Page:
Is music really a universal language?

Is music really a universal language?


norman lebrecht

January 01, 2020

My impressions of distinctive regional variations in Beethoven appreciation appear to be endorsed by a new study from Harvard:

...The latest study, conducted by an international team led by data scientist Samuel Mehr of Harvard University, is notable for both the breadth of its cultural coverage and the depth of the analysis that looked for shared properties. Using two databases—audio recordings of songs from 315 societies, and ethnographic texts from 60 that document the uses of songs in that culture—the researchers were able to mine rich cross-cultural resources to compare both the musical characteristics and the social contexts and functions of music. They found that the variations are greater within than between societies—for example, hip hop might be more different from western sacred music than the latter is from Tibetan sacred music. The study found that most music has a “tonal centre”—in western terms, a key, or a sense of a “home note” that the melody will return to—on which naïve listeners can generally agree. And the acoustic features of music—the pitches and tempos, say—are rather systematically linked to the emotional goals and responses of the performers and audiences across cultures: “sad” music, say, tends always to be softer and slower.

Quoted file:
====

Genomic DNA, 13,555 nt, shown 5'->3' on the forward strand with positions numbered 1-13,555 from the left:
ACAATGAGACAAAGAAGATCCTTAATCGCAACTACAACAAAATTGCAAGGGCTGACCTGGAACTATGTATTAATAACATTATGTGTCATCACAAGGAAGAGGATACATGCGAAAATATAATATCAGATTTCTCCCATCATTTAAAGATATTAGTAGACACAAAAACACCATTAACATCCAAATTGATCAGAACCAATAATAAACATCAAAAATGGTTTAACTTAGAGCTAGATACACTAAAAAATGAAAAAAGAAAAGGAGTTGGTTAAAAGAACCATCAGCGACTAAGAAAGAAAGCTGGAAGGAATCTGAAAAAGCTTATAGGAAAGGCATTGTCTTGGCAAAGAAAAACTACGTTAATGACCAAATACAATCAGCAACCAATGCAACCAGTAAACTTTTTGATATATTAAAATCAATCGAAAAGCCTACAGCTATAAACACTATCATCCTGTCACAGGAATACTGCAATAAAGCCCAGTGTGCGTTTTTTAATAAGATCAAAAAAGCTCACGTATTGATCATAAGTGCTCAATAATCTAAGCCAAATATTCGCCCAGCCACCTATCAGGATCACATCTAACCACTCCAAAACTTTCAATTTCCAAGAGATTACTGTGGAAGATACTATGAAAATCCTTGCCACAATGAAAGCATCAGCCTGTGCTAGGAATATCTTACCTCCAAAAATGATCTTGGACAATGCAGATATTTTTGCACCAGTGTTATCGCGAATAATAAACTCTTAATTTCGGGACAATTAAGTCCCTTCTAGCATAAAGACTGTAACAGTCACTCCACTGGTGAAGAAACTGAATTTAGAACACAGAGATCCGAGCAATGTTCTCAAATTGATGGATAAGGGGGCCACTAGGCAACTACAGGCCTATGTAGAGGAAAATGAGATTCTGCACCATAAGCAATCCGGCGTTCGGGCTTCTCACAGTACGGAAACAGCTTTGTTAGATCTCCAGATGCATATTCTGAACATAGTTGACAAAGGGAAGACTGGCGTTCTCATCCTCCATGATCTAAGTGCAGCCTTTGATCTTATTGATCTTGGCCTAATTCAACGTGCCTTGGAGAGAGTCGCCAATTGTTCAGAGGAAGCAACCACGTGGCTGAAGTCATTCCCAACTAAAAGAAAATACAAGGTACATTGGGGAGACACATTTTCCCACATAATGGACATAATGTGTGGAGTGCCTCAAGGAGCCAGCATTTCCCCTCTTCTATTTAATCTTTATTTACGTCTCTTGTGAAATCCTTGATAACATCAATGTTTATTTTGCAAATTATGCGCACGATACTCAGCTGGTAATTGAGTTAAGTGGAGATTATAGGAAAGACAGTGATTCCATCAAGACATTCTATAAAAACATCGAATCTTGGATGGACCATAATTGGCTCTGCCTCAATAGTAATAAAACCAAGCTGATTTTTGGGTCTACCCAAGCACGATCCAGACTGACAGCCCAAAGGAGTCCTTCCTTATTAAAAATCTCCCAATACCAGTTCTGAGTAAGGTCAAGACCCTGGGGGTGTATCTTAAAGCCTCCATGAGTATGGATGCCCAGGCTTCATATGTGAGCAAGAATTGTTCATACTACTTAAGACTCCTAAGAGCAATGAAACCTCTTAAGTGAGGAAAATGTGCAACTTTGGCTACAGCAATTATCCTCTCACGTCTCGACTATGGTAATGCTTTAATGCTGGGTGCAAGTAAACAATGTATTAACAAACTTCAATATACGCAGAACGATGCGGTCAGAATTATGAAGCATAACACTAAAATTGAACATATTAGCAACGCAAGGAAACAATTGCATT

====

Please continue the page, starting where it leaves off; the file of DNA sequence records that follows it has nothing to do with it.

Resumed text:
Read on here.

My conclusion on Beethoven reception:

In a straw poll I conducted among 20 musicians whose taste I trust, I found variations of choice that were dictated by generation and geography. Americans swear by George Szell in the symphonies, releases that are practically unknown in Europe. Germans vaunt Kempff, Kulenkampff and Schneiderhan in the chamber music. The French revere Cortot and Thibaud. Italians argue over Muti and Chailly as they might over Inter and AC Milan. Very few artists achieve universal approval in Beethoven.

Read on here.



  • Eric says:

    „They found that the variations are greater within than between societies—for example, hip hop might be more different from western sacred music than the latter is from Tibetan sacred music.“

    Amazing logic. Hip hop = western music, hahaha. And even if the study would have chosen the Vienniese Waltz instead of Hip hop the conclusion would remain astonishingly stupid. So this is Harvard of 2019.

    • Eric says:

      P.S. It‘s like saying the variations in individual penis length inside a culture has shown to be bigger than the differences of average penis size between cultures.

      Seriously, who‘d be surprised by that?

      • Saxon Broken says:

        Actually, lots of people would be surprised by that. And in any case, having someone provide some evidence to confirm your supposition is surely something worth doing.

  • Henry XI says:

    “Is music a universal language?”


    That like asking: